For all that we can speak of conspiracies, whether extreme or factual, I reckon most would concur that the symbolism of elites has become increasingly more blatant. In the past, subversions required a certain tactical grace about their delivery, perhaps because social mores would lead to a loud and uncompromising backlash. Thus a songwriter wishing to reference the throes of love-making in the 1960s had to be satisfied with the line “things that you do,” as opposed to modernity’s WAP, itself only abbreviated for the sensitive feelings of the FCC, which hardly represents mainstream values. Degeneracy existed, but in the cynical form of art.
As I previously noted, things have changed, radically. It is now not only agreeable to fill mainline displays (including those for children) with overt crude or sexual references; in many cases the social warblers expect it. Few recent instances better encapsulate this dynamic than the decision to install a statue of Medusa holding the severed head of the Greek hero Perseus in Manhattan, ostensibly as a commemoration of #MeToo.
The symbolism is culture-shattering in more ways than one. According to legends, Perseus arose as a hero of the people by vanquishing a series of monsters plaguing the land, including Medusa, a gorgon whose hair of snakes could turn a man to stone with but a glance. Perseus seeks out the aid of the goddess Athena to track down necessary weaponry that will help him defeat the creature without succumbing to her considerable powers. Ultimately, he relies on her reflection upon his shield to move in for a kill, and then deposits the head in a sack for safe-keeping.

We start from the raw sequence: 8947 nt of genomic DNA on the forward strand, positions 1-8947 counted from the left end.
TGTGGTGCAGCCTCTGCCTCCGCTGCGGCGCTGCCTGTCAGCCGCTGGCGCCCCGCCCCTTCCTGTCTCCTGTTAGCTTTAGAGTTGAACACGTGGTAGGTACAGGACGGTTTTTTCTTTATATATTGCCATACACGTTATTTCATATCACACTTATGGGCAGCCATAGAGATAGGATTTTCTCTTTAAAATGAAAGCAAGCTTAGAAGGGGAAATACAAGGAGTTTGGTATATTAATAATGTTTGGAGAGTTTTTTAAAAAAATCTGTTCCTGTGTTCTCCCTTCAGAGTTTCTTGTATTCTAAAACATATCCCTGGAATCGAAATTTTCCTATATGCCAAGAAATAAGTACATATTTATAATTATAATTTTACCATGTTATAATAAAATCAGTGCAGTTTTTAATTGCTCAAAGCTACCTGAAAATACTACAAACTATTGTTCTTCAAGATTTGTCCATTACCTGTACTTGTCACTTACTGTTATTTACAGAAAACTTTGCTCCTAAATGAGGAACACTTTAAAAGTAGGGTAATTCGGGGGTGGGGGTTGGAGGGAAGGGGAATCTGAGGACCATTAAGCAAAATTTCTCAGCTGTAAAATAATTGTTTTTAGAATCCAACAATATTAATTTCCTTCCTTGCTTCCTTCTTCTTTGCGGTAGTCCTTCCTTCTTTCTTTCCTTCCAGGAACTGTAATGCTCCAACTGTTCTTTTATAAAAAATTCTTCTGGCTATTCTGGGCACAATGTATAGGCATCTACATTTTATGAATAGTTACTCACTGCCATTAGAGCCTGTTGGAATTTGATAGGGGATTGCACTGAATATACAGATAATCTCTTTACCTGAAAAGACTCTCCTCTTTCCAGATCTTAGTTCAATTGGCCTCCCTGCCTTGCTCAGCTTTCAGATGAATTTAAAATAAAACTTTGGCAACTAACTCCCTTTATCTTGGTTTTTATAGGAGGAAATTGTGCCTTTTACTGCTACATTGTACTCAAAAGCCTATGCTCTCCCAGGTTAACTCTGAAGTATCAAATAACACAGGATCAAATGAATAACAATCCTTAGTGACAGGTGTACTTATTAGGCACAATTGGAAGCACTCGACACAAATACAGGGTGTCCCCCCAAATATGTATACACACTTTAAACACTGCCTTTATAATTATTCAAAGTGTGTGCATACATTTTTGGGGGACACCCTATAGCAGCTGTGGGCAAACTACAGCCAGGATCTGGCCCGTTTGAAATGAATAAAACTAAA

Different conclusions can be had of the tale, but at its simplest we might surmise how certain worldly evils are so intense that they require man to protect and distance himself, or risk damnation. Similar themes were explained in the second Harry Potter book with the basilisk, and the story of Lot’s wife looking back to witness the collapsing city. In other terms, specific forms of darkness are intense to the extreme of subsuming our lives, regardless of principle.
Perseus would go on in the legends to defeat other monsters and marry a chaste virgin, something remanded to rarity in our modern world. By allowing Medusa to behead him, the artist implies such vile manifestations cannot be resisted, much like men who spoke out against the #MeToo movement saw their careers battered mercilessly. Don’t even try to pretend evil can be resisted, the figure seems to proclaim, or else the earnest Perseus inside us all will be crushed.
As for the virgin, she will presumably be left to the fate of those wicked creatures, passed around and robbed of her virtue. Because nothing escapes lengths those corrupting tendrils reach, their central hydra determined to deny privacy or love to any coupled souls. After all, how dare they possess something the remaining culture giddily sacrifices for a moment of validation?
Indeed, they cannot, or should not, where the Great Eye wishes to peer. From this point on, we must anticipate only acceleration. Blackhearts do not perspire under the last chosen victory, but rise again and strike deeply, ever hungry to prove themselves omnipresent.